As many as one fifth of teenagers are 'active followers of Jesus', according to new research.
And one of the things that encouraged them to give their lives to Christ was visits to church buildings, often with their schools.
The poll was carried out by ComRes months ago but has onlly just been released because researchers were so surprised by the results they had them checked and double-checked.
For years it has been a widespread view among many that attendance among the young is in terminal decline.
The poll was commissioned by Hope Revolution, a Christian organisation that brings churches and young people together to transform communities. Reported in the Telegraph, it found that 21 per cent of those aged between 11 and 18 describe themselves as 'active followers of Jesus' while 13 per cent say they are practising Christians and churchgooers.
Around 13 per cent of teenagers converted after after a visit to a church or cathedral, according to the figures. A fifth said reading the Bible was important, 17 per cent said going to a religious school had had an impact and 14 per cent said they had had a spiritual experience that led them to Christ.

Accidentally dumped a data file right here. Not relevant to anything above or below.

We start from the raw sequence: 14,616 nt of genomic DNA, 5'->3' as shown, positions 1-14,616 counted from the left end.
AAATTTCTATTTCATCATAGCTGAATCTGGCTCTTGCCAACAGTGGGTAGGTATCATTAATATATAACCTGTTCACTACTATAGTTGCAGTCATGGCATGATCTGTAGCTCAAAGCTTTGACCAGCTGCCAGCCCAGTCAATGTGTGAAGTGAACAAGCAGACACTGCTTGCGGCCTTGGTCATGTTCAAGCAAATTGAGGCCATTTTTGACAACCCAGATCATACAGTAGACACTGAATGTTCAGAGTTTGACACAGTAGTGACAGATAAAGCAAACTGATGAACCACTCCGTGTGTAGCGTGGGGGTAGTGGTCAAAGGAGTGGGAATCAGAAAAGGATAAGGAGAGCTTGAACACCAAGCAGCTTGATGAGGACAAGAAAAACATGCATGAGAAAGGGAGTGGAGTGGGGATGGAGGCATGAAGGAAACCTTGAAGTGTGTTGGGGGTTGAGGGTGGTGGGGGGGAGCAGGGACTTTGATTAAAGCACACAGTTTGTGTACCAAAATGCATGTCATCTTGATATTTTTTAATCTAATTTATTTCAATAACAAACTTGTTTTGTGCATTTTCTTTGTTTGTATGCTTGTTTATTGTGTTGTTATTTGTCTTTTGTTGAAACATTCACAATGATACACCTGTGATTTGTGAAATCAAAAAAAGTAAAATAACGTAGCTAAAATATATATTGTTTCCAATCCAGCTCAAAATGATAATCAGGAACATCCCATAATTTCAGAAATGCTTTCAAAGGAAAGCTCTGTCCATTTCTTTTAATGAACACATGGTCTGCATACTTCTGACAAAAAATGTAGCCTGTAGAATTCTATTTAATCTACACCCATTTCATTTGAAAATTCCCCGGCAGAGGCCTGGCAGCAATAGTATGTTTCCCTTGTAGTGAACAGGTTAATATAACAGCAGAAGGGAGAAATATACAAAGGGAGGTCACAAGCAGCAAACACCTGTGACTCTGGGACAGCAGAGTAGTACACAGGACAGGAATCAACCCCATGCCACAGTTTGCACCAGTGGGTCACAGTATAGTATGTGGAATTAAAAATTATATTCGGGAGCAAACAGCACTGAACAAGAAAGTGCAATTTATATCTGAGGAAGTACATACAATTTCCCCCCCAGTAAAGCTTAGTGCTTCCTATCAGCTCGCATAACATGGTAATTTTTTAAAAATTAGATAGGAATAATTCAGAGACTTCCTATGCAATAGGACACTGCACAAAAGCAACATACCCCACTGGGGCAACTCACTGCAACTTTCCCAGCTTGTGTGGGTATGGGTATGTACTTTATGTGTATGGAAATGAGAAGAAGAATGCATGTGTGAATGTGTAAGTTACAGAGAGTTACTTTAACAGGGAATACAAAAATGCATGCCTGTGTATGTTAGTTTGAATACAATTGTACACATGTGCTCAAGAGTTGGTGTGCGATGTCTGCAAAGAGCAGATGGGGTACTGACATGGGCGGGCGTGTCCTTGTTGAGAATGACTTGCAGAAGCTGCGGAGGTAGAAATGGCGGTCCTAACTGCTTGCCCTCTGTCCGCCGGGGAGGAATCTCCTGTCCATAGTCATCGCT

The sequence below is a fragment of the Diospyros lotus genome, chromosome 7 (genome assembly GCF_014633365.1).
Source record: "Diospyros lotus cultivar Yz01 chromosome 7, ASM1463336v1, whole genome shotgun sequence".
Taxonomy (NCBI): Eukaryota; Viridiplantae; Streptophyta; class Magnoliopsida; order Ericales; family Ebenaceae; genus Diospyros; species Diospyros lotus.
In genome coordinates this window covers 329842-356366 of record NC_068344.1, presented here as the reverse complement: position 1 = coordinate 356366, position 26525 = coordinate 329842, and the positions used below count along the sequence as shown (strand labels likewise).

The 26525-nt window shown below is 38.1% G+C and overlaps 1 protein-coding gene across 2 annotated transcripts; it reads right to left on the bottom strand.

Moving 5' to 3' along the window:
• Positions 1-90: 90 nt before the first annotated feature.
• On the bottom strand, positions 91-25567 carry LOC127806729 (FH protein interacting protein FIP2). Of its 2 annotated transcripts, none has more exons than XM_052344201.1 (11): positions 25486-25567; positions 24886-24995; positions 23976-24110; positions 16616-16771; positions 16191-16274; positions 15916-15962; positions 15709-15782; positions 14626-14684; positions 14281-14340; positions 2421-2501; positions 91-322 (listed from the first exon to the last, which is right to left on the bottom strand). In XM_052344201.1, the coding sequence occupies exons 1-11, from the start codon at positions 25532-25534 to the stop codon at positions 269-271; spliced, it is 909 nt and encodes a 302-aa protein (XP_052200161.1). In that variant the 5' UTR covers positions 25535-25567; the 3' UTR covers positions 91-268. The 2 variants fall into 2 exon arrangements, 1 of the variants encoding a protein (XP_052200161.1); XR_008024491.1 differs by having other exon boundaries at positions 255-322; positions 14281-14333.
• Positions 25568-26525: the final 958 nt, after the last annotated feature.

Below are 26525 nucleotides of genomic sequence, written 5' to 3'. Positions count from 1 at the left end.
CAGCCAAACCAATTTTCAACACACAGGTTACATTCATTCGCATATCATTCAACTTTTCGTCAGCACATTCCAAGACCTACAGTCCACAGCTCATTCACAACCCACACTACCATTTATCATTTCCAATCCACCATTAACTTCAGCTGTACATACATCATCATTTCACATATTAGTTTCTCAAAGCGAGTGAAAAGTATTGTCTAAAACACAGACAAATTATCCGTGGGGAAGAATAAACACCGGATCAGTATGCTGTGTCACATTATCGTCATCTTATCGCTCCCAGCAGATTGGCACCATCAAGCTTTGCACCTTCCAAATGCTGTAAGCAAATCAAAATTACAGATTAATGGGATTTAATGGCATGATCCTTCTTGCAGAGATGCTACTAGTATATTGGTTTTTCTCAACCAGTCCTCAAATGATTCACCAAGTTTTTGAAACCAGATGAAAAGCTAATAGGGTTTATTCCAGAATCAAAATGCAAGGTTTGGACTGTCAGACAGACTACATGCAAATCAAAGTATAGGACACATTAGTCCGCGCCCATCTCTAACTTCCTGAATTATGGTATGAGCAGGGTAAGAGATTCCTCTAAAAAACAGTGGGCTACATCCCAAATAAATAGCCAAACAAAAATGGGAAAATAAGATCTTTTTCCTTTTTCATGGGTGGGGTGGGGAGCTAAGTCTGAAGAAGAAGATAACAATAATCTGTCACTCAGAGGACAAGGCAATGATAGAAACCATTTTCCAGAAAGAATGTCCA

But the influence of a church building was more significant than attending a youth group, going to a wedding, or speaking to other Christians about their faith.
Jimmy Dale, the Church of England's national youth evangelism officer, said his team was 'shocked' by the findings.
He told the Telegraph: 'There was disbelief among the team because it was so high.
'What is really exciting for us is that there is this warmth and openness that we are seeing among young people – they are really open to faith. Things which we would class as old hat methods are some of the more effective ways.
'It's a real wake-up call for the church – we've got lots of young people who are coming into churches with school groups and that's a really integral part of them becoming a Christian.'
Hope Revolution's dream is a growing church, showing Jesus' love and telling the Jesus story, at the heart of every community.
The organisation is working with churches across all denominations to make Jesus known in 2018 and is urging churches to join in making the vision a reality.
Welcoming 100 Christian leaders to Lambeth Palace for the HOPE 2018 launch, the Archbishop of Canterbury Justin Welby said, 'We exist as God's people to enable the world to meet Jesus and then make up their minds; we can't force conversion but we can bring people face to face with Christ. We need to do that and HOPE provides the tools for it – the stimulation and the resources.'